Maybe, but I have a tough time seeing how it could be taken otherwise. Am I wrong in seeing that he doesn’t criticize what Israel does except where he calls out what has made it happen, from the settlements to the suffering imposed on Gaza?
And a broader context is one thing, but I think the seeds he’s picking are a false narrative. I don’t think he’s wrong that Palestine is full of anti-Jewish sentiment. Is that a seed, or should we consider how it grew to the point where groups like Hamas became popular?
The mirror sentiment is thankfully less pervasive, but you will find enough people who argue for collective punishment against Palestinians, who treat their lives as inherently less valuable, who think they might be evicted en masse - I’ve even heard they don’t have rights. If those attitudes are connected with support for groups like Likud, do we consider how things grew to that point, or is it another seed?
What exactly are we tracing back to find? The history of this conflict is very clear, and I think the only real question is how far back to start. But at one point there was a Zionist movement who wanted to make a homeland without much thought to who was there, and there were a lot of Arabs there who somewhat tolerated Jews in smaller numbers but didn’t care to see more immigrate. Things have escalated from there.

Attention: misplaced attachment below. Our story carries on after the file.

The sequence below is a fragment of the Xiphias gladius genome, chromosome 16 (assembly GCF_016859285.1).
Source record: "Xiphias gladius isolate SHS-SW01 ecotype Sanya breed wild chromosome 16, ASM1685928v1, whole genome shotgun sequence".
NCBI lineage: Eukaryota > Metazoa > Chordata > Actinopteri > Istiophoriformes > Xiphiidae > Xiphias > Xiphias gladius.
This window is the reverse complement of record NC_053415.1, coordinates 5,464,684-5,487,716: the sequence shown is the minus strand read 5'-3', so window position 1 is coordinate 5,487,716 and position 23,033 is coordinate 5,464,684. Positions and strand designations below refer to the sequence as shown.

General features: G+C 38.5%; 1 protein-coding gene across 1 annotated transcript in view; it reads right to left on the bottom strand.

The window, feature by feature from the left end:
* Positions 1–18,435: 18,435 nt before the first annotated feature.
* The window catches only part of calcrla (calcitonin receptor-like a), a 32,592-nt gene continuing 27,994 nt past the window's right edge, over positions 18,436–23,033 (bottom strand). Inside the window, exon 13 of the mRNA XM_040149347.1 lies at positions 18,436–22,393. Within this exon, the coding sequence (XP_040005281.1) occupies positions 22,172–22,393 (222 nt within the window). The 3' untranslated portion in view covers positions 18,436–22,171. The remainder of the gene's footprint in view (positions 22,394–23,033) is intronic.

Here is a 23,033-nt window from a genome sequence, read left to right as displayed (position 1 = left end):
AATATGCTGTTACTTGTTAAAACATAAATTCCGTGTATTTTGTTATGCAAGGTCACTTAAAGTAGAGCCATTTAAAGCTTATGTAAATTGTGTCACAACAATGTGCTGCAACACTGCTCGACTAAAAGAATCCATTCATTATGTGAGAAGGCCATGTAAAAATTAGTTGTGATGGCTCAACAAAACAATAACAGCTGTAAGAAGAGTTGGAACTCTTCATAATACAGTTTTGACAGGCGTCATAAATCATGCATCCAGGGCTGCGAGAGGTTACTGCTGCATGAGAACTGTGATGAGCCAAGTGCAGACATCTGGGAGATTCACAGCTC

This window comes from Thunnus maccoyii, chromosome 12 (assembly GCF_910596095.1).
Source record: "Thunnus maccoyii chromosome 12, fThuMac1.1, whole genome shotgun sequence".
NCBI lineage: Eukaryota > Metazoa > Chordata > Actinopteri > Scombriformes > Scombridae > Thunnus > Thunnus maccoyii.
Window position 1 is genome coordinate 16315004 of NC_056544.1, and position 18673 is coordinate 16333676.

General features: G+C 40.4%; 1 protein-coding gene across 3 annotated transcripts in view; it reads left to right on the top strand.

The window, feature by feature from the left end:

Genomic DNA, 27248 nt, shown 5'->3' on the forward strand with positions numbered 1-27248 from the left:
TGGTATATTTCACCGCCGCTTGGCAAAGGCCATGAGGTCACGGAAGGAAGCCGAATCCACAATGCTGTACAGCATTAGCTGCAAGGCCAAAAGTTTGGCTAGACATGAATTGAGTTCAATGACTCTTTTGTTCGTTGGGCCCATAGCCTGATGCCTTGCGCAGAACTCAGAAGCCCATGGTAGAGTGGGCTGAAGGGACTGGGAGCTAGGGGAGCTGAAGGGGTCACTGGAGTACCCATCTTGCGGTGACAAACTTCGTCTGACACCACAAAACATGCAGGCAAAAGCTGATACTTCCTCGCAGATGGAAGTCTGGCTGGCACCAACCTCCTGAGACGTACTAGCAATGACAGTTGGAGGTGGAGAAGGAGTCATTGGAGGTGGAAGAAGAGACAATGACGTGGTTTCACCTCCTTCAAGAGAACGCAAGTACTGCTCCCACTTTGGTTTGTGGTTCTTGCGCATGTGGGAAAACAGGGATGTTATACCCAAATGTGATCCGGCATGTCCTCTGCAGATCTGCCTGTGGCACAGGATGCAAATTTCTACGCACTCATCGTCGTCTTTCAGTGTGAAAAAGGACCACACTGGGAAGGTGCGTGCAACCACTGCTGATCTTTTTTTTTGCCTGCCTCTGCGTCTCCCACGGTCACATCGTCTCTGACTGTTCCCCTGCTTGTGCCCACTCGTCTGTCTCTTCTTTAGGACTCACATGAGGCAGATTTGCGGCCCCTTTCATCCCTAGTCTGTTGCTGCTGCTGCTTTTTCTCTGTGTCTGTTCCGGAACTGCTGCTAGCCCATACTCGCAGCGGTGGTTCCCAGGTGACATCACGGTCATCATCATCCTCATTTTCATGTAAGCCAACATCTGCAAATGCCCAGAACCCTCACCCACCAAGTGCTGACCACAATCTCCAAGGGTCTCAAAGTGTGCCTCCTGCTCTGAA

Sure, you can look at this in terms of Islamic extremism, just as you could look at it in terms of a colonial power. But trying to assign moral responsibility from those single perspectives - and Harris clearly does - doesn’t work. Conflicts like this aren’t like flowers that grow from one odious seed, they are like creeper vines that spread and root where people let them, and pretending otherwise gives a distorted picture.